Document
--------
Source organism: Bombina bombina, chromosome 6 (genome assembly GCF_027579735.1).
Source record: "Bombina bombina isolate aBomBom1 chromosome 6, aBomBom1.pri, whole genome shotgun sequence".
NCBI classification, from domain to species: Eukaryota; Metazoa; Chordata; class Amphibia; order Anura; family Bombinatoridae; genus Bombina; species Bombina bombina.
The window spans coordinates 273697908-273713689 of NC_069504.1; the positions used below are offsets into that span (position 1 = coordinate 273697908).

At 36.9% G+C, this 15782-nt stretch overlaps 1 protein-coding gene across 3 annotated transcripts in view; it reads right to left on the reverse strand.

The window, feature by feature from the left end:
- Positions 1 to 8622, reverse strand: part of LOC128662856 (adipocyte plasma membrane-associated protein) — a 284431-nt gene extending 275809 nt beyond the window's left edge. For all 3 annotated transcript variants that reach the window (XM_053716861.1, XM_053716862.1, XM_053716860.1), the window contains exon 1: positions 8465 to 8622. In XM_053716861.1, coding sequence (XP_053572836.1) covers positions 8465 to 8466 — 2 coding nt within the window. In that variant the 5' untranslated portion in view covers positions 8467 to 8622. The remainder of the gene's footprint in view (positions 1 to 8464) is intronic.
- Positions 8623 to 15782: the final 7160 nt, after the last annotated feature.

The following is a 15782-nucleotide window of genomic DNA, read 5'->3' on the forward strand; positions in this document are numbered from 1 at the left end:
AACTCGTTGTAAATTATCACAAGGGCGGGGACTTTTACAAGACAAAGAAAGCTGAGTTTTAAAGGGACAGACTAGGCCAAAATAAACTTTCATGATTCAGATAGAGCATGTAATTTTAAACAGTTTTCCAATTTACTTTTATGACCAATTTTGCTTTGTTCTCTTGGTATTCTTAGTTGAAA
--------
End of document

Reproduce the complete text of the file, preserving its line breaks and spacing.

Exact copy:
Source organism: Bombina bombina, chromosome 6 (genome assembly GCF_027579735.1).
Source record: "Bombina bombina isolate aBomBom1 chromosome 6, aBomBom1.pri, whole genome shotgun sequence".
NCBI classification, from domain to species: Eukaryota; Metazoa; Chordata; class Amphibia; order Anura; family Bombinatoridae; genus Bombina; species Bombina bombina.
The window spans coordinates 273697908-273713689 of NC_069504.1; the positions used below are offsets into that span (position 1 = coordinate 273697908).

At 36.9% G+C, this 15782-nt stretch overlaps 1 protein-coding gene across 3 annotated transcripts in view; it reads right to left on the reverse strand.

The window, feature by feature from the left end:
- Positions 1 to 8622, reverse strand: part of LOC128662856 (adipocyte plasma membrane-associated protein) — a 284431-nt gene extending 275809 nt beyond the window's left edge. For all 3 annotated transcript variants that reach the window (XM_053716861.1, XM_053716862.1, XM_053716860.1), the window contains exon 1: positions 8465 to 8622. In XM_053716861.1, coding sequence (XP_053572836.1) covers positions 8465 to 8466 — 2 coding nt within the window. In that variant the 5' untranslated portion in view covers positions 8467 to 8622. The remainder of the gene's footprint in view (positions 1 to 8464) is intronic.
- Positions 8623 to 15782: the final 7160 nt, after the last annotated feature.

The following is a 15782-nucleotide window of genomic DNA, read 5'->3' on the forward strand; positions in this document are numbered from 1 at the left end:
AACTCGTTGTAAATTATCACAAGGGCGGGGACTTTTACAAGACAAAGAAAGCTGAGTTTTAAAGGGACAGACTAGGCCAAAATAAACTTTCATGATTCAGATAGAGCATGTAATTTTAAACAGTTTTCCAATTTACTTTTATGACCAATTTTGCTTTGTTCTCTTGGTATTCTTAGTTGAAA